Tendinitis, also known as tendonitis, is an acute inflammation of one or more tendons in the body. The condition is usually related to repetitive strain, and it’s a fairly common diagnosis. Here’s what you need to know about tendinitis causes, treatment and prognosis.
Symptoms of Tendinitis
Because tendons are present in the joints of the body, most of the symptoms of the condition are localized around the joint. If you notice a dull, aching pain in or near a joint, combined with tenderness and possibly mild swelling, you are likely experiencing tendinitis.
Tendinitis is most often caused by repeated strain and overuse. This is very common in sports, which is why so many types of tendinitis (tennis elbow, golfer’s elbow, swimmer’s shoulder and jumper’s knee, for example) are sports-related terms. That does not mean that only athletes suffer this type of injury, however; many patients who get a tendinitis diagnosis work in a physically demanding job rather than playing sports. Additionally, while tendinitis can occur at any age, it is common to see tendinitis in older patients, too, as tendons tend to stiffen as we age.
In most cases, when tendinitis is diagnosed and treated properly, patients will have a full recovery without any complications. However, if the pain is ignored or left untreated, it can lead to a condition known as tendinosis. This is a form of degeneration of the tendon at a cellular level, often without inflammation. It can also lead to tendon rupture, which is another – much more serious – condition.
Upon receiving a diagnosis of tendinitis, you may have several options for treatment and to alleviate your joint pain, including:
- Over-the-counter pain relievers and anti-inflammatory drugs, which help relieve symptoms while you heal.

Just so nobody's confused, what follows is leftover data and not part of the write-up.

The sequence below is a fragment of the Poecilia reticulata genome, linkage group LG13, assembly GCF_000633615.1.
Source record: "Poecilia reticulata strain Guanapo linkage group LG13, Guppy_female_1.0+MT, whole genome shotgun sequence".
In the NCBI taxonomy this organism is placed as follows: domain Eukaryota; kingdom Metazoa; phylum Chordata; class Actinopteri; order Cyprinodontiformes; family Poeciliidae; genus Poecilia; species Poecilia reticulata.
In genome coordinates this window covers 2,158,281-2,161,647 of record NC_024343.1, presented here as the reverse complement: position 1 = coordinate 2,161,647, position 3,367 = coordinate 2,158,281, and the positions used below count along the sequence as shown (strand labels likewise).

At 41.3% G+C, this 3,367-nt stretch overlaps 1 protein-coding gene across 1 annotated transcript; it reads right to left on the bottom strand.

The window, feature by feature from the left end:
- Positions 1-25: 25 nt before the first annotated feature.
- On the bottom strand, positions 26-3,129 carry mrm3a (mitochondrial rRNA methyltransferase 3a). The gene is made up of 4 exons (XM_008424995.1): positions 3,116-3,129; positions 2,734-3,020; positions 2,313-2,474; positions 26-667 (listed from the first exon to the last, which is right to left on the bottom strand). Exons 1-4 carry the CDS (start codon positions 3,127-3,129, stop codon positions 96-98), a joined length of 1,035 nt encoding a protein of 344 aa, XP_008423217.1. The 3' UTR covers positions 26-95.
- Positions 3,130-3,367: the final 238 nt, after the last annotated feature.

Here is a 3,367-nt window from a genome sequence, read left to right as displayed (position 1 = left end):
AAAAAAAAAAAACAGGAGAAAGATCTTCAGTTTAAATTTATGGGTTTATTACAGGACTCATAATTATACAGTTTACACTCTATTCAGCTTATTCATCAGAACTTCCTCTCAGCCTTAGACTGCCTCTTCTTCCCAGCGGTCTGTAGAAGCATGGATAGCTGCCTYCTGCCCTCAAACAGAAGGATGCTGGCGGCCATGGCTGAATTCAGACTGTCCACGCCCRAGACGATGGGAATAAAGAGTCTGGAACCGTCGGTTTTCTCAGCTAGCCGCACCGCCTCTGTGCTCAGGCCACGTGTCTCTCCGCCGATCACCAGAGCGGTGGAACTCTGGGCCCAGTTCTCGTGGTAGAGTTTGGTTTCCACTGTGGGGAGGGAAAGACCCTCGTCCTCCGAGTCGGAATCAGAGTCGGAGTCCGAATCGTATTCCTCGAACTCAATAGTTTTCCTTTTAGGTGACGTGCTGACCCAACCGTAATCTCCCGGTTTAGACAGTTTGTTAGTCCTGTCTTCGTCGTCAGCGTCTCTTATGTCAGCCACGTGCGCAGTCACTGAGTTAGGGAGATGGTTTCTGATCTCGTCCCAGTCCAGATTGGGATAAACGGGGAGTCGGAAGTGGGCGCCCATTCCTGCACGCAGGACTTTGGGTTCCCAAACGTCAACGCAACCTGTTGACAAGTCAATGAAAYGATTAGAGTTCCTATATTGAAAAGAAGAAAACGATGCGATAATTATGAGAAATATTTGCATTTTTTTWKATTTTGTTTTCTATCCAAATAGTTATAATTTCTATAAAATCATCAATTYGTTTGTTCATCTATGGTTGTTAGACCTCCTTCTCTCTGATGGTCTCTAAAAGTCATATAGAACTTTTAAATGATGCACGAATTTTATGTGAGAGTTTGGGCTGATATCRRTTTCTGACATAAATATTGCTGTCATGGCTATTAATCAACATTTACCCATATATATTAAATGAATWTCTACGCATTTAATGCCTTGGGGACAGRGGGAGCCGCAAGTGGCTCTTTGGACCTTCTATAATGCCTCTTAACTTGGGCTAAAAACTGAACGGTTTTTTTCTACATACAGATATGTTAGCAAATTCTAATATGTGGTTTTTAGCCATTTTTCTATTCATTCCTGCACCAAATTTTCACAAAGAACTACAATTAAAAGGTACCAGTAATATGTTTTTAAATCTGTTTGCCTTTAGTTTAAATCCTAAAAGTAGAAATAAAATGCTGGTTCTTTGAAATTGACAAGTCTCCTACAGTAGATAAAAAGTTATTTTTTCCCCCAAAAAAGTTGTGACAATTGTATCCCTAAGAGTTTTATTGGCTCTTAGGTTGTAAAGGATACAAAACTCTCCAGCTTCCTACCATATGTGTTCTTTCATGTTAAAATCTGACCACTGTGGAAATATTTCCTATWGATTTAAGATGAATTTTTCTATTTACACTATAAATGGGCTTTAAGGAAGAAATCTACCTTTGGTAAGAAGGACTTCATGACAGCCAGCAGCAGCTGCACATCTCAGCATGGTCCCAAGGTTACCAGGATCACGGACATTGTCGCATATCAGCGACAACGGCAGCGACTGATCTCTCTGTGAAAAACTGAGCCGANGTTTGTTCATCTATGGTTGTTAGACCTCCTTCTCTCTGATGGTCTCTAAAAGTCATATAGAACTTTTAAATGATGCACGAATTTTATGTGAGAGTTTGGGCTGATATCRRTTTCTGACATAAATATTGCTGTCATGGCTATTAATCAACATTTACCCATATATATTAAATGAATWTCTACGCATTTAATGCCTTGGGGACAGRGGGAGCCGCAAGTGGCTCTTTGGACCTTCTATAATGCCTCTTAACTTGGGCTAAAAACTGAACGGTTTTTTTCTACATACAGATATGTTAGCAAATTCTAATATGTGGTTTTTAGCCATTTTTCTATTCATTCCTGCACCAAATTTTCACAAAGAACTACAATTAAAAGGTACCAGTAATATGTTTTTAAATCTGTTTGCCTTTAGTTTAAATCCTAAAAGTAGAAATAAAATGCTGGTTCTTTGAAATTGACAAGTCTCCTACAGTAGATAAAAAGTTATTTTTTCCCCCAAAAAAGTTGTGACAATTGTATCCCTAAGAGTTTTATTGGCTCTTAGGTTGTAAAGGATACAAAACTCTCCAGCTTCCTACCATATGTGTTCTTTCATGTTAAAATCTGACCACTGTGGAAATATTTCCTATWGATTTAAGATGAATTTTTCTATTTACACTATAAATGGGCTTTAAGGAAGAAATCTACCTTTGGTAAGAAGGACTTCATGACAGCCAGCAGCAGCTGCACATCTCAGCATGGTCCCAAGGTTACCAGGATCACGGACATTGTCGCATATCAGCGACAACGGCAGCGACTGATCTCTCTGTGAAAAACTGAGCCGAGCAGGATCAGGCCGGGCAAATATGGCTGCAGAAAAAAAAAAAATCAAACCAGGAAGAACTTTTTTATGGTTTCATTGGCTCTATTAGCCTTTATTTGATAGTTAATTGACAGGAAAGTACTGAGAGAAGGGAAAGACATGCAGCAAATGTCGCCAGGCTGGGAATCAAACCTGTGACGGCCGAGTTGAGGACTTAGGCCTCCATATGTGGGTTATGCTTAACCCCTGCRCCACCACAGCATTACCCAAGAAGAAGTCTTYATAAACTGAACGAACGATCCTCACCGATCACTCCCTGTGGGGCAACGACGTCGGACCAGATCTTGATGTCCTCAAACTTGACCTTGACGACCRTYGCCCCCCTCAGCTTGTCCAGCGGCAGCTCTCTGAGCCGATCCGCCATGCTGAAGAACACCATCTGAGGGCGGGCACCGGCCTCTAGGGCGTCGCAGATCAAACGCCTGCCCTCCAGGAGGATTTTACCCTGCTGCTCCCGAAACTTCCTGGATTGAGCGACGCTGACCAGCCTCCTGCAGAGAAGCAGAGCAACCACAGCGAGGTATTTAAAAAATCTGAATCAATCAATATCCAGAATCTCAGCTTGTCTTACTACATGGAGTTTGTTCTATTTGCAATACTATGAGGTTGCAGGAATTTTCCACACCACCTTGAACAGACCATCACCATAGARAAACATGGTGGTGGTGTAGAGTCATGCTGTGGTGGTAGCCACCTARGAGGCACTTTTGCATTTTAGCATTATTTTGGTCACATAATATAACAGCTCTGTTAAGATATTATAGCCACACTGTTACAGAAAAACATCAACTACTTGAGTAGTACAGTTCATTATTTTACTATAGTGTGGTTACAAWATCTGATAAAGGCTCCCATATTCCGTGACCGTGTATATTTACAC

- Treating tendinitis with acupuncture, which can provide non drug-based pain relief while you heal.
- Corticosteroids, which are sometimes injected into the joint, but usually only for acute cases. Long-term or chronic tendinitis is not usually treated with this type of drug, as it can cause further damage or weakness in the tendon.
- Resting the affected joint. This is critical to preventing long-term complications. If you have tendinitis, you must avoid strain – particularly the type of strain that caused the injury in the first place.
- Gentle, doctor-approved exercises for the joint, which can help preserve flexibility and mobility.
Preventing Recurrence of Tendinitis
Once you have treated a case of tendinitis, there are several measures you can take to avoid a recurrence.
Improving flexibility is one way to prevent the condition from striking again. Additionally, it’s a good idea to make proper stretching and warm-up a priority before sports activities, as well as varying your movements and stopping an activity immediately if you start to notice pain in a joint.
Depending on the cause of your tendinitis, ongoing treatments, such as acupuncture can help, and it doesn’t hurt to consider lower-impact sports or activities.